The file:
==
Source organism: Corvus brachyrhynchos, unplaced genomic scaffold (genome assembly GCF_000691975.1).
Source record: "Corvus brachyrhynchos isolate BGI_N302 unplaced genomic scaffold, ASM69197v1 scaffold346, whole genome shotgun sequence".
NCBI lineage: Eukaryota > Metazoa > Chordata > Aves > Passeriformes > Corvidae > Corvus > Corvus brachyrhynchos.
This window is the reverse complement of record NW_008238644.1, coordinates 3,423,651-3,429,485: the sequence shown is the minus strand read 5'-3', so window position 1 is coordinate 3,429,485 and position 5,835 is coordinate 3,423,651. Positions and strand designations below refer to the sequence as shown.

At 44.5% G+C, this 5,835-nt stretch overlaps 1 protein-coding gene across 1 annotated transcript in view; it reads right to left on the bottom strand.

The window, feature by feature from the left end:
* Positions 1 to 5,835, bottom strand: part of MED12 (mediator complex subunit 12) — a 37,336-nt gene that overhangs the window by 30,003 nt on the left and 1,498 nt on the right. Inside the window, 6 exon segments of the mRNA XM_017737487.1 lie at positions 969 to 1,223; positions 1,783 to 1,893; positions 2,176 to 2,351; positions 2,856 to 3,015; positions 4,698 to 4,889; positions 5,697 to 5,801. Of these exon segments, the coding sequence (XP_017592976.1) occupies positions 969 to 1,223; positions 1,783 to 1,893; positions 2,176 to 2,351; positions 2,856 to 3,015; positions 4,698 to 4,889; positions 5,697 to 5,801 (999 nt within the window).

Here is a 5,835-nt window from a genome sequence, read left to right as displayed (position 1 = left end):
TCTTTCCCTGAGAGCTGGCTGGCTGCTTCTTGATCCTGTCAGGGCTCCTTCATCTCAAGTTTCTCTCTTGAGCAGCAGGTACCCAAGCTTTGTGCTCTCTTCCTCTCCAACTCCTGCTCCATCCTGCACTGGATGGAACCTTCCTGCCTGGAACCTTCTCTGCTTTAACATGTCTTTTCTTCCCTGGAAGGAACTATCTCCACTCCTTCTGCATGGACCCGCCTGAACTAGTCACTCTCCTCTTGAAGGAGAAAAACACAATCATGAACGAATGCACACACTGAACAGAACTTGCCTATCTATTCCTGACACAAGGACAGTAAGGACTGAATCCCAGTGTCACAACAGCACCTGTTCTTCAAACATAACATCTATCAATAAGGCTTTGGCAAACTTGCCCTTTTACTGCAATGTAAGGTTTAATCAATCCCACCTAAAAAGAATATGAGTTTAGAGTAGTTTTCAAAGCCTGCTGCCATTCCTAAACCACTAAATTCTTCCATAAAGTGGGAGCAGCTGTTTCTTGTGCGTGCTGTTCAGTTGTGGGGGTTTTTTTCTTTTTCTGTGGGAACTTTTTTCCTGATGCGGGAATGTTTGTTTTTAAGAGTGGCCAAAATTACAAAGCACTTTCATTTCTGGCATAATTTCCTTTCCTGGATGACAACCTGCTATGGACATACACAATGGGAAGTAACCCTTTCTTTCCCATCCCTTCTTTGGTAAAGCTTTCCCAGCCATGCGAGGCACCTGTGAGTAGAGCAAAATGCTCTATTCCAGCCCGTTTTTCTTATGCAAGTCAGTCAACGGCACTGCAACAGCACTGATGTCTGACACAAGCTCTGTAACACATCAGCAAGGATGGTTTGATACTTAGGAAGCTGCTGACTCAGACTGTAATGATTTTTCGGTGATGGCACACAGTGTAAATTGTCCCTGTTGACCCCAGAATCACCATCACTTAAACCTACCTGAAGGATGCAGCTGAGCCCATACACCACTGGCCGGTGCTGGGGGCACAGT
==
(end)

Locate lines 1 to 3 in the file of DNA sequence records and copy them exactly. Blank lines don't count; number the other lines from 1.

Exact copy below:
Source organism: Corvus brachyrhynchos, unplaced genomic scaffold (genome assembly GCF_000691975.1).
Source record: "Corvus brachyrhynchos isolate BGI_N302 unplaced genomic scaffold, ASM69197v1 scaffold346, whole genome shotgun sequence".
NCBI lineage: Eukaryota > Metazoa > Chordata > Aves > Passeriformes > Corvidae > Corvus > Corvus brachyrhynchos.